Elizaveta Tuktamysheva brought the house down more than any other figure skater at the Russian Championships this weekend. But sadly for Tuktamysheva and her legion of fans, her Olympic dream seems to have slipped away yet again.
The level of talent on display in St. Petersburg across the past few days has been nothing short of staggering.
Commentators on Russian TV gushed that they’d never seen anything like it, even in a country with such a storied history of female figure skating icons.
Fans in the stands at the Yubileyny Sports Palace lapped it up; foreign observers online effused superlatives such as “sublime, extraordinary, and inspiring” to describe what was unfolding.
That might sound hyperbolic, but the fact that the ladies’ free skate on Saturday night culminated in Kamila Valieva registering a score which would obliterate her own world record, were it an ISU event, testified to the stratospheric standards.
When the stardust had settled it was Valieva, 15, who had captured the Russian national title, in the process cementing her status as red-hot favorite for Olympic gold in Beijing. Behind her by some distance trailed 17-year-old duo Alexandra Trusova and Anna Shcherbakova.
Valieva is nailed on for a spot on the Olympic team, while Trusova and Shcherbakova are expected to scoop the other two spots when the line-up is confirmed after the European Championships in Tallinn in January.
If that is the case, it means more Olympic heartache for Tuktamysheva, who finished down in seventh this weekend but was the most popular skater to grace the ice in St. Petersburg – and by some margin.
Known as ‘The Empress’, Tuktamysheva is the grand dame of Russian figure skating, a performer who continues to defy her age in a sport where a seemingly endless conveyor belt of fresh-faced young stars emerges every season.
Each of the prodigious trio of Valieva, Trusova and Shcherbakova can be counted among that number, and all three were forged in the talent factory of the renowned Eteri Tutberidze.
At 25 years old, Tuktamysheva is a full decade older than Saturday’s victor, Valieva.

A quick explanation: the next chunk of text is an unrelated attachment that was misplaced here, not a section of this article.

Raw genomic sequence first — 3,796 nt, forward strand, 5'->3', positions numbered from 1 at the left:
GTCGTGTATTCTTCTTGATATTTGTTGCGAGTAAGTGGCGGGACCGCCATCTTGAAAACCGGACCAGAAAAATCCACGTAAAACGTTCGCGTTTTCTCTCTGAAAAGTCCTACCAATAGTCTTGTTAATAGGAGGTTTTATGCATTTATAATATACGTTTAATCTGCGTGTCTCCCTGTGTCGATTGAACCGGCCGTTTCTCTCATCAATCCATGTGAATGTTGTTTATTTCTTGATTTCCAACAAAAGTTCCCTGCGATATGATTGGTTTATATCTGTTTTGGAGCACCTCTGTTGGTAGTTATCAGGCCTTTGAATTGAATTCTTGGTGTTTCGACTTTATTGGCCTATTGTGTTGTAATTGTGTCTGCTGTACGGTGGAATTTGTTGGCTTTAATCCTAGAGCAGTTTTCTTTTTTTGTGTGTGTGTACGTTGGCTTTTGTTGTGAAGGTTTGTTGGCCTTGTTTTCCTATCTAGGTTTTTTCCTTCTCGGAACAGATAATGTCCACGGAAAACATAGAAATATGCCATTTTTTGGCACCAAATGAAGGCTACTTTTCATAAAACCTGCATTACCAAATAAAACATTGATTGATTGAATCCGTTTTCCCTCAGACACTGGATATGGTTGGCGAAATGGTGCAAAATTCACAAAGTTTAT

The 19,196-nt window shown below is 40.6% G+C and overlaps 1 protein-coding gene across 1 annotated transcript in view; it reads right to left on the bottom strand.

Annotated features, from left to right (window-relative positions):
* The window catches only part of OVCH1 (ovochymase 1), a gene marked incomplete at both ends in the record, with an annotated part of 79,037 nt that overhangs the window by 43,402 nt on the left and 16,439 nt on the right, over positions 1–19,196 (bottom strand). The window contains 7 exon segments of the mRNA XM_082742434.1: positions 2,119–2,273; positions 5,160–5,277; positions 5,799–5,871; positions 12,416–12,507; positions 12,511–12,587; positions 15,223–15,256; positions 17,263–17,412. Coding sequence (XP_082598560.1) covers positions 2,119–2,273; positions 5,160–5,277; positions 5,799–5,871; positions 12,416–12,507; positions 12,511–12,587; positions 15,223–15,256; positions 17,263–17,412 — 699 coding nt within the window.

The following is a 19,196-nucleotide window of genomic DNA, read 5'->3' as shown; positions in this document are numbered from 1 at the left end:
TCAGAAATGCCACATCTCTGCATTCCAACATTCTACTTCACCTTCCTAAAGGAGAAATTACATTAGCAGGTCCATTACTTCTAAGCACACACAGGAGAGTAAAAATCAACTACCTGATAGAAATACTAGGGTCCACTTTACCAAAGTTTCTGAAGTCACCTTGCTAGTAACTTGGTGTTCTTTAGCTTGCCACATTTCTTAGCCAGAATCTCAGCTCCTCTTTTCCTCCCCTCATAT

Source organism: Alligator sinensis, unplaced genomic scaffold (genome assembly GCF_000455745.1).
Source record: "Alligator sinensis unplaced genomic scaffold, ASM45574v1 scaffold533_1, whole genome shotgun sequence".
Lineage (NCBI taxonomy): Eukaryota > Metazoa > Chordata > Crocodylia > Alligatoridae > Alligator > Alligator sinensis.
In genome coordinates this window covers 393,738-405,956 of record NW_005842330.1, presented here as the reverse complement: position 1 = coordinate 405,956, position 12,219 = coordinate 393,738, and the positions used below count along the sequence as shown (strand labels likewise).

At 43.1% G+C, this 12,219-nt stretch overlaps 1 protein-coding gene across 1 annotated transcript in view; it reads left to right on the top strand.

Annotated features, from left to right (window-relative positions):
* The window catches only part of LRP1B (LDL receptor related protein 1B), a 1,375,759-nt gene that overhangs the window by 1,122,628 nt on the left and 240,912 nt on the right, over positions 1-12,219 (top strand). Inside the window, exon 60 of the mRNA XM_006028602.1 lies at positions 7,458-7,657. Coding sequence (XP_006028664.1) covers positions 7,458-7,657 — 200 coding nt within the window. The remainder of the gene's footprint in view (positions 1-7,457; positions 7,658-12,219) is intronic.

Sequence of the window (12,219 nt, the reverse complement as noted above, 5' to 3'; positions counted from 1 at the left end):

This year was Tuktamysheva’s 14th appearance at a Russian Championships – a record.
She has mostly been there and done that when comes to titles and achievements: she was Winter Youth Olympics champion in 2012, senior Grand Prix Final champion in the 2014-15 season, and scooped gold at the World and European Championships in 2015.
There remains, however, one glaring omission on Tuktamysheva’s remarkable CV, one feather missing from her glittering cap: an appearance at the Olympics as a senior skater.
Tuktamysheva missed out on Olympic berths in 2014 and 2018, watching on as contemporary Adelina Sotnikova clinched a stunning gold on home soil in Sochi, before starlet Alina Zagitova claimed the title in PyeongChang four years later.
Neither Sotnikova nor Zagitova are in active competition now, despite being aged 25 and 19 respectively. The likes of 2018 Olympic silver medalist Evgenia Medvedeva is also on the sidelines.
Indeed, it was somewhat strange to see erstwhile rivals Zagitova and Medvedeva on hand to interview Tuktamysheva after her skate on Saturday, as the pair performed their duties in TV roles.
Perhaps something similar will beckon for Tuktamysheva too, but for now she is still very much active on the ice.
Seeing rivals come and go is nothing new for the evergreen Tuktamysheva.
She is a former child prodigy herself, skating in the senior competition at the Russian Championships at the obscene age of just 11 years old back in 2008.